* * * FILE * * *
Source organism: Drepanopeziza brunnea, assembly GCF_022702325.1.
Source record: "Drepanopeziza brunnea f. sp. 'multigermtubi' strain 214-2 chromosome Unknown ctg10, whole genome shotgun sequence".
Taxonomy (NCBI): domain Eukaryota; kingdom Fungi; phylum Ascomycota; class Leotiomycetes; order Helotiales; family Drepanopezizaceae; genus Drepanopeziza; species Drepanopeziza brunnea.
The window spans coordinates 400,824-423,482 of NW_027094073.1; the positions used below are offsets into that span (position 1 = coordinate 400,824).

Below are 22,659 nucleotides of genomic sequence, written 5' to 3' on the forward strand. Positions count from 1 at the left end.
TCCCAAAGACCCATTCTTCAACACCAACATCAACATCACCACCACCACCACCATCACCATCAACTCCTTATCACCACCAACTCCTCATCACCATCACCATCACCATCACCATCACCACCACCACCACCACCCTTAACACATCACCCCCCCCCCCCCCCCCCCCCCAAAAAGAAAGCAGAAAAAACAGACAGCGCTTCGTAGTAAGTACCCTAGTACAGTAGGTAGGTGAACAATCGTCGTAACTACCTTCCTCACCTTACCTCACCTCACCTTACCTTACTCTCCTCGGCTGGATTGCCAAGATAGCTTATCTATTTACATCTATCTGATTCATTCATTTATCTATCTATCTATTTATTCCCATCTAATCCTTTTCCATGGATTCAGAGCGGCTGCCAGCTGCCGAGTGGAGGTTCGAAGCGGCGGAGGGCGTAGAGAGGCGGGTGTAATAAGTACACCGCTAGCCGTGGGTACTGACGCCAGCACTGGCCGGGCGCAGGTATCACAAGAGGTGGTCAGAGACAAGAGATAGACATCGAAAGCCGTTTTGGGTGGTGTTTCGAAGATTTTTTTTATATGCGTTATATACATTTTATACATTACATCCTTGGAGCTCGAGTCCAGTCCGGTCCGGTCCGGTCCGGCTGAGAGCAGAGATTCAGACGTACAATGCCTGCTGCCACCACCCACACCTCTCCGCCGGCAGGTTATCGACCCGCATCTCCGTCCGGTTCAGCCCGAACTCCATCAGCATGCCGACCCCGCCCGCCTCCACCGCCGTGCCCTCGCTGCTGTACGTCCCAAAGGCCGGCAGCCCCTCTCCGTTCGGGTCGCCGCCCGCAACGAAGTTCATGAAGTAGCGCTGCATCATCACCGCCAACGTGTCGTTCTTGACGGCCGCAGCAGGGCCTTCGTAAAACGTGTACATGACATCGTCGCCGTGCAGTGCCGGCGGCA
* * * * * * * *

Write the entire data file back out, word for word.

Source organism: Drepanopeziza brunnea, assembly GCF_022702325.1.
Source record: "Drepanopeziza brunnea f. sp. 'multigermtubi' strain 214-2 chromosome Unknown ctg10, whole genome shotgun sequence".
Taxonomy (NCBI): domain Eukaryota; kingdom Fungi; phylum Ascomycota; class Leotiomycetes; order Helotiales; family Drepanopezizaceae; genus Drepanopeziza; species Drepanopeziza brunnea.
The window spans coordinates 400,824-423,482 of NW_027094073.1; the positions used below are offsets into that span (position 1 = coordinate 400,824).

Below are 22,659 nucleotides of genomic sequence, written 5' to 3' on the forward strand. Positions count from 1 at the left end.
TCCCAAAGACCCATTCTTCAACACCAACATCAACATCACCACCACCACCACCATCACCATCAACTCCTTATCACCACCAACTCCTCATCACCATCACCATCACCATCACCATCACCACCACCACCACCACCCTTAACACATCACCCCCCCCCCCCCCCCCCCCCCAAAAAGAAAGCAGAAAAAACAGACAGCGCTTCGTAGTAAGTACCCTAGTACAGTAGGTAGGTGAACAATCGTCGTAACTACCTTCCTCACCTTACCTCACCTCACCTTACCTTACTCTCCTCGGCTGGATTGCCAAGATAGCTTATCTATTTACATCTATCTGATTCATTCATTTATCTATCTATCTATTTATTCCCATCTAATCCTTTTCCATGGATTCAGAGCGGCTGCCAGCTGCCGAGTGGAGGTTCGAAGCGGCGGAGGGCGTAGAGAGGCGGGTGTAATAAGTACACCGCTAGCCGTGGGTACTGACGCCAGCACTGGCCGGGCGCAGGTATCACAAGAGGTGGTCAGAGACAAGAGATAGACATCGAAAGCCGTTTTGGGTGGTGTTTCGAAGATTTTTTTTATATGCGTTATATACATTTTATACATTACATCCTTGGAGCTCGAGTCCAGTCCGGTCCGGTCCGGTCCGGCTGAGAGCAGAGATTCAGACGTACAATGCCTGCTGCCACCACCCACACCTCTCCGCCGGCAGGTTATCGACCCGCATCTCCGTCCGGTTCAGCCCGAACTCCATCAGCATGCCGACCCCGCCCGCCTCCACCGCCGTGCCCTCGCTGCTGTACGTCCCAAAGGCCGGCAGCCCCTCTCCGTTCGGGTCGCCGCCCGCAACGAAGTTCATGAAGTAGCGCTGCATCATCACCGCCAACGTGTCGTTCTTGACGGCCGCAGCAGGGCCTTCGTAAAACGTGTACATGACATCGTCGCCGTGCAGTGCCGGCGGCA